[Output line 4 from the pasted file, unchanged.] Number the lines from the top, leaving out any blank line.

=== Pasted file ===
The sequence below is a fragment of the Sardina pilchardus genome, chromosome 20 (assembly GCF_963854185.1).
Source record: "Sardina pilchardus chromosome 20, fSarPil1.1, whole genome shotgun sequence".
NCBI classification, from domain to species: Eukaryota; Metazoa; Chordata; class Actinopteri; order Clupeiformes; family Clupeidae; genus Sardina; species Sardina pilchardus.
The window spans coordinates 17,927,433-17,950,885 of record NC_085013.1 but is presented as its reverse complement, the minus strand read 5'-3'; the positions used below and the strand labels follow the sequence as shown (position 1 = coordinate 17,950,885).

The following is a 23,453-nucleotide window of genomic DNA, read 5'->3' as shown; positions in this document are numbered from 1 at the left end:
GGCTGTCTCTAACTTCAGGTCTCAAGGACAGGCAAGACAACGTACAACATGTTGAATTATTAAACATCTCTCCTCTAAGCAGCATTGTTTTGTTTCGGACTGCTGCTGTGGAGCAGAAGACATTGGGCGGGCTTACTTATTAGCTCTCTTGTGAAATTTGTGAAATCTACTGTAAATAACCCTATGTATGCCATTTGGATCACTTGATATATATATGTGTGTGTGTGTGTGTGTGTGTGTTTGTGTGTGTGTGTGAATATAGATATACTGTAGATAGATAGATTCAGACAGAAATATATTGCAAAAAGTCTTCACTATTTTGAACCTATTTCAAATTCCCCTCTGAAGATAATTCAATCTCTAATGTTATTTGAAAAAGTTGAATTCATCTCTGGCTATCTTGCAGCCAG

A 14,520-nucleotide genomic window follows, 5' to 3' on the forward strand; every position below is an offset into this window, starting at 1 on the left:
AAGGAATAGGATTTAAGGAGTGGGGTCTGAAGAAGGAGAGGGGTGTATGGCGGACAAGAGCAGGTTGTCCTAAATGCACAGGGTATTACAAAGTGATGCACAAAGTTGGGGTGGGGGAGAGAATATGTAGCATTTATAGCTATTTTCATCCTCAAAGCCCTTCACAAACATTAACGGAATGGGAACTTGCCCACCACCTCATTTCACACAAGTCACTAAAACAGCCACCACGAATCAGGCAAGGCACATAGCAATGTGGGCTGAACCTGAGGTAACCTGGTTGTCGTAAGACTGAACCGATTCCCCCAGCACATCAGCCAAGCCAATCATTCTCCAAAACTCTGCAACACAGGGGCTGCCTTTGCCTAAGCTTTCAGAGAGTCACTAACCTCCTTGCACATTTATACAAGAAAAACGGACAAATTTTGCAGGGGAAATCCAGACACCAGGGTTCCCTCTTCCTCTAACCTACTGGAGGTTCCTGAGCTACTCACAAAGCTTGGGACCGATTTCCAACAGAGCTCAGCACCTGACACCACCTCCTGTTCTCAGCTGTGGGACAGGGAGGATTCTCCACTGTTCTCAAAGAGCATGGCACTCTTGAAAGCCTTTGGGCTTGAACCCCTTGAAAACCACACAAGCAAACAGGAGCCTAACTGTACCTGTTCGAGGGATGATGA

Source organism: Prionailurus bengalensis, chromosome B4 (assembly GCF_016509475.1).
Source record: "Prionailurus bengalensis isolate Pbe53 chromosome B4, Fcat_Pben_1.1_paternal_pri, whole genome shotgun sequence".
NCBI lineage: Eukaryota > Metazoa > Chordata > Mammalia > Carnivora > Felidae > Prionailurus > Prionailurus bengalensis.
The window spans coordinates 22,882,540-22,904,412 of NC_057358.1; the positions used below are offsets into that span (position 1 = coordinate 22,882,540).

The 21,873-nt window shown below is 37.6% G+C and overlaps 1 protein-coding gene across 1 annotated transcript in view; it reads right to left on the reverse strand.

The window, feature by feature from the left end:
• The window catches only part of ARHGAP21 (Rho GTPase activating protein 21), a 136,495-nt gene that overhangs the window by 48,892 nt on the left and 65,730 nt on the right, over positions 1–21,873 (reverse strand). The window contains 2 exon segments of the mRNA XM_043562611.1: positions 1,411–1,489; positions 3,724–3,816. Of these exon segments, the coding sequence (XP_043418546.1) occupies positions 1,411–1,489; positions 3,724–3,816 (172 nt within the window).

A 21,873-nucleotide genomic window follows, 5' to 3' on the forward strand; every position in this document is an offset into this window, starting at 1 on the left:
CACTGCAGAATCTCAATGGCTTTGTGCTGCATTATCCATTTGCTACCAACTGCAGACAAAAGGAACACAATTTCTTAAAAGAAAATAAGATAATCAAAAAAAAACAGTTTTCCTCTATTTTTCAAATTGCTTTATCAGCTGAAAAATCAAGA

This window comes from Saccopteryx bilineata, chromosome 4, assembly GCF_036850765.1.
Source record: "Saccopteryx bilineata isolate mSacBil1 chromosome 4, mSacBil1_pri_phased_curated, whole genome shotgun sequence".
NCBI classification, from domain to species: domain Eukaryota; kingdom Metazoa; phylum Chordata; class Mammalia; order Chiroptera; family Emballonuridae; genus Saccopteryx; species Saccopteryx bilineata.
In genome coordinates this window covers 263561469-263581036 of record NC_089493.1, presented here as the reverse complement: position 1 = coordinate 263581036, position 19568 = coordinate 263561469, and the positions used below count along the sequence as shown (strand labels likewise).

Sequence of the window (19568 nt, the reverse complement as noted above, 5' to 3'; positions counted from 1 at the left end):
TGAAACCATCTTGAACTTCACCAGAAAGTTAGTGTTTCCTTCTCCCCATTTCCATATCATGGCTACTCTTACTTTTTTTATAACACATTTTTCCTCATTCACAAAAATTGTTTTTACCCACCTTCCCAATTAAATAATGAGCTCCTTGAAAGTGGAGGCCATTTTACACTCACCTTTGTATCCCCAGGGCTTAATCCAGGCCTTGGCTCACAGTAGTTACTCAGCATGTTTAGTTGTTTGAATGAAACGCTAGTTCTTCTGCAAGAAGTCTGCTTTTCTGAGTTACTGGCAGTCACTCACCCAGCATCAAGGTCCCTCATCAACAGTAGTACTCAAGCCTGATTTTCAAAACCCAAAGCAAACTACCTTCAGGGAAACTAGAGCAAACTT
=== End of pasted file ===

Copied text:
The window spans coordinates 17,927,433-17,950,885 of record NC_085013.1 but is presented as its reverse complement, the minus strand read 5'-3'; the positions used below and the strand labels follow the sequence as shown (position 1 = coordinate 17,950,885).